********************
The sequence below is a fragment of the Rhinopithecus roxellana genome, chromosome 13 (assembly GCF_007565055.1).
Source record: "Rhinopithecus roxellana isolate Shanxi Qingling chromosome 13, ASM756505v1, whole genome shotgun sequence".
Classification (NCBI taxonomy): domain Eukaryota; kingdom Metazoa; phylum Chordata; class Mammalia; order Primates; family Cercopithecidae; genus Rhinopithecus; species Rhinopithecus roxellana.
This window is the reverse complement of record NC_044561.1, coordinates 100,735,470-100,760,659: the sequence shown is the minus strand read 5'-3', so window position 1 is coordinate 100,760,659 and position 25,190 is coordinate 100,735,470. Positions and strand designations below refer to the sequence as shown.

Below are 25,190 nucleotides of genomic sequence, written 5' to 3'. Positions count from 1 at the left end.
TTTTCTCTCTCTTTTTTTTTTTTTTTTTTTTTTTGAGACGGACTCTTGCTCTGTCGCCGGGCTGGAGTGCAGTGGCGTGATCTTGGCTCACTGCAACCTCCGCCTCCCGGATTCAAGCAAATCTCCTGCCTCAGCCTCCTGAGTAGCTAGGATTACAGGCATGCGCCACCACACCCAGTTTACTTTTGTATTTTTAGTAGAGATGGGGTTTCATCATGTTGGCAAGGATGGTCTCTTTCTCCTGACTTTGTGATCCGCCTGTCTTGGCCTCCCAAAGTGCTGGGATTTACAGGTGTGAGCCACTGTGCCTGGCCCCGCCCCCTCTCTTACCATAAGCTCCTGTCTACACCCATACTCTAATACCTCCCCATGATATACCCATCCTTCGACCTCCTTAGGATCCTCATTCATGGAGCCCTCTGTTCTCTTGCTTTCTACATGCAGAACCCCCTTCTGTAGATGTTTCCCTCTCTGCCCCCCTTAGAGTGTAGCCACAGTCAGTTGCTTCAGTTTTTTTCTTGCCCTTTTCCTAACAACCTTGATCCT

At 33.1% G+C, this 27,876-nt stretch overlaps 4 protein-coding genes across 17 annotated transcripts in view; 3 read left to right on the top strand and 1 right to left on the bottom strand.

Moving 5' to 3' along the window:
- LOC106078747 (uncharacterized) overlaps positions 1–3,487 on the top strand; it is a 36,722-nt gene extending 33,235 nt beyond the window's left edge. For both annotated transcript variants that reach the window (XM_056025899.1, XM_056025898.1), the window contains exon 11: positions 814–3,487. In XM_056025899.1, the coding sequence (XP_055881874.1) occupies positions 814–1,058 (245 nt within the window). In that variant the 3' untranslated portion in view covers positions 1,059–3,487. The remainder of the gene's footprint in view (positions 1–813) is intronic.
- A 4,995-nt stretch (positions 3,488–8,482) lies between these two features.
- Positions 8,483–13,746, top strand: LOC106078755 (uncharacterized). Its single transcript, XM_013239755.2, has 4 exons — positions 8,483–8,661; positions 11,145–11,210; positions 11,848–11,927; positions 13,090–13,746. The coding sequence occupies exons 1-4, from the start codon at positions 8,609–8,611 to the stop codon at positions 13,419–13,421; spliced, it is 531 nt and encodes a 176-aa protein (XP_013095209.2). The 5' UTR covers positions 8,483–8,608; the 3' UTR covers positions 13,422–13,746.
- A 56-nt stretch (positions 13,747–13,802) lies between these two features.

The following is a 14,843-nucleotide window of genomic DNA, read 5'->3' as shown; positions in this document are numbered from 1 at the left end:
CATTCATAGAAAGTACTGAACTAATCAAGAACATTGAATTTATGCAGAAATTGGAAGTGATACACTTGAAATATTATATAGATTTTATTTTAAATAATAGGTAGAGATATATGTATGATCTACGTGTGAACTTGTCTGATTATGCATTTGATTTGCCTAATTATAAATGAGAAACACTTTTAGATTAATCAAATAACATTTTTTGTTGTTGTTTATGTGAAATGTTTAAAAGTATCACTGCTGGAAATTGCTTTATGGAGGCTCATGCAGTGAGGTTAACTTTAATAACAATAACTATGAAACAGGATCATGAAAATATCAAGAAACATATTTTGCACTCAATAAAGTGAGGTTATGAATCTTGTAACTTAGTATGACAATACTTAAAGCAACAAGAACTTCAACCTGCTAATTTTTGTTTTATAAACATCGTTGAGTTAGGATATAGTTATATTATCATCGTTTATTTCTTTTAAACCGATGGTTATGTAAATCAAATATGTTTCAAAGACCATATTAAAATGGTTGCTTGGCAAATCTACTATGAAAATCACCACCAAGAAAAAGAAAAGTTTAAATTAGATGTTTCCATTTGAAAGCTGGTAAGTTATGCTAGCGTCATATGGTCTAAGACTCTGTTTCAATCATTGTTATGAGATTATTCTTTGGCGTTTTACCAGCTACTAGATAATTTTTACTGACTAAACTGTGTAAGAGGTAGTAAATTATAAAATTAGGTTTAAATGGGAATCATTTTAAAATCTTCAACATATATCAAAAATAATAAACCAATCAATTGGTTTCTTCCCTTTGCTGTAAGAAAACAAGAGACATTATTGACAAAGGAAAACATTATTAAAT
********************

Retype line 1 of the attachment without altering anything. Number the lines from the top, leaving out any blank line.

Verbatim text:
The sequence below is a fragment of the Rhinopithecus roxellana genome, chromosome 13 (assembly GCF_007565055.1).